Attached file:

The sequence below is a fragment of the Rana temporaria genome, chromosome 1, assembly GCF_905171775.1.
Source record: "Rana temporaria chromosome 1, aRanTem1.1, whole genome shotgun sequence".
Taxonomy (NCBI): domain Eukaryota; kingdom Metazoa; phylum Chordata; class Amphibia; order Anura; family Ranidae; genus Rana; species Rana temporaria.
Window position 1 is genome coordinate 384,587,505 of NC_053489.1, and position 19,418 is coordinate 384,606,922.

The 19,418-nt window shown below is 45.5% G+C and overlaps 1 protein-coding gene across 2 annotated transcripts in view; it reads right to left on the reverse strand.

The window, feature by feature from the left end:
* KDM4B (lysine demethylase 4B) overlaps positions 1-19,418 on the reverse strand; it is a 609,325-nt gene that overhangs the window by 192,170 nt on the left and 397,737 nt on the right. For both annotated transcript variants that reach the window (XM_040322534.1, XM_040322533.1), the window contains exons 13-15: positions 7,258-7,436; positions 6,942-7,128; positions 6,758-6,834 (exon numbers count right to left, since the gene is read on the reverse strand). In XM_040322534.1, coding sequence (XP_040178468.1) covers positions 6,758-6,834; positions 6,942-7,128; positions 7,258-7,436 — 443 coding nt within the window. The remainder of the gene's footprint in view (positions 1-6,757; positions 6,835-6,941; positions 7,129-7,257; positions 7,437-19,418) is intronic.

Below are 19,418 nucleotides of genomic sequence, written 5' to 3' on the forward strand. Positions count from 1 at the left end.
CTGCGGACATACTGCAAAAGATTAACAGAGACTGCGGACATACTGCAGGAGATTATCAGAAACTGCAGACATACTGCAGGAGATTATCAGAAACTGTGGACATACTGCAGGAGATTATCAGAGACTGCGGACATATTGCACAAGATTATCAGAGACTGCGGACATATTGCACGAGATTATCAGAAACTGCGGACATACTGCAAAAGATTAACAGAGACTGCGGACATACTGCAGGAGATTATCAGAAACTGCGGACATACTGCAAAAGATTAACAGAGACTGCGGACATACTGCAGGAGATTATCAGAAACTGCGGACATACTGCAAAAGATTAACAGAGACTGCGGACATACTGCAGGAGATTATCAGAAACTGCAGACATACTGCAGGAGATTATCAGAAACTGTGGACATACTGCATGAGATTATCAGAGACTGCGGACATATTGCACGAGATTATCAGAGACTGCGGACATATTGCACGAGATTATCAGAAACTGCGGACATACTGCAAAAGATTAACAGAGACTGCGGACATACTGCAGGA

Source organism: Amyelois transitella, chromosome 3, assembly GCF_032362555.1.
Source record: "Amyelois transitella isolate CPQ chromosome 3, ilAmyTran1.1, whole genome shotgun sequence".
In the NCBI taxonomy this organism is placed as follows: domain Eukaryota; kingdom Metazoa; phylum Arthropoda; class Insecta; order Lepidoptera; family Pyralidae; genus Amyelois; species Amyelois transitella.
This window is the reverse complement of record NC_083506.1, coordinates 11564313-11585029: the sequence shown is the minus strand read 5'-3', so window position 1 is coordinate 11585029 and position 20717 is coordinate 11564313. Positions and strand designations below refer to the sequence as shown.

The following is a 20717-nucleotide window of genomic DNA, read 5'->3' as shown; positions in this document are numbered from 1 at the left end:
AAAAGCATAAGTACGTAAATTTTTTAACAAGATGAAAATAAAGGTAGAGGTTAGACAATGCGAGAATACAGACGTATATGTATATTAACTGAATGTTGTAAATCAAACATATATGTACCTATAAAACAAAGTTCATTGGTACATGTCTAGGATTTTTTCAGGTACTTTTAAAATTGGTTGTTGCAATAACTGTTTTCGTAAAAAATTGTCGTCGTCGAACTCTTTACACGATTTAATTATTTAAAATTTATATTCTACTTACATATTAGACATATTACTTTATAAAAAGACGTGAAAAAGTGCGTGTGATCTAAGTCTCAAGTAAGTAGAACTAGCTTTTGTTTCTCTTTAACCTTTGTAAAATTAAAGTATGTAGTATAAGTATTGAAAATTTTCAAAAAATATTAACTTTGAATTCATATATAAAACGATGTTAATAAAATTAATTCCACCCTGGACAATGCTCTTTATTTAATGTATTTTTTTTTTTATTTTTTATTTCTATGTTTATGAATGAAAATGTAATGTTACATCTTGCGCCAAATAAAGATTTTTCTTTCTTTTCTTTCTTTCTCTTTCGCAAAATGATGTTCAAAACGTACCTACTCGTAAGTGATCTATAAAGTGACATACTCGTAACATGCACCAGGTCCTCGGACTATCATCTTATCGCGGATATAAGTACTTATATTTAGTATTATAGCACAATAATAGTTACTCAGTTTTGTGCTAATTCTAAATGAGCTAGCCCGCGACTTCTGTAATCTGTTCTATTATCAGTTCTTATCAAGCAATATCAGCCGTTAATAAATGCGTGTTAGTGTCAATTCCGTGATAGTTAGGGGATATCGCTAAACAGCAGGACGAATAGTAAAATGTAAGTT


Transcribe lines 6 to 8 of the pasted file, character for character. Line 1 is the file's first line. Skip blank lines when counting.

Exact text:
The window, feature by feature from the left end:
* KDM4B (lysine demethylase 4B) overlaps positions 1-19,418 on the reverse strand; it is a 609,325-nt gene that overhangs the window by 192,170 nt on the left and 397,737 nt on the right. For both annotated transcript variants that reach the window (XM_040322534.1, XM_040322533.1), the window contains exons 13-15: positions 7,258-7,436; positions 6,942-7,128; positions 6,758-6,834 (exon numbers count right to left, since the gene is read on the reverse strand). In XM_040322534.1, coding sequence (XP_040178468.1) covers positions 6,758-6,834; positions 6,942-7,128; positions 7,258-7,436 — 443 coding nt within the window. The remainder of the gene's footprint in view (positions 1-6,757; positions 6,835-6,941; positions 7,129-7,257; positions 7,437-19,418) is intronic.

Below are 19,418 nucleotides of genomic sequence, written 5' to 3' on the forward strand. Positions count from 1 at the left end.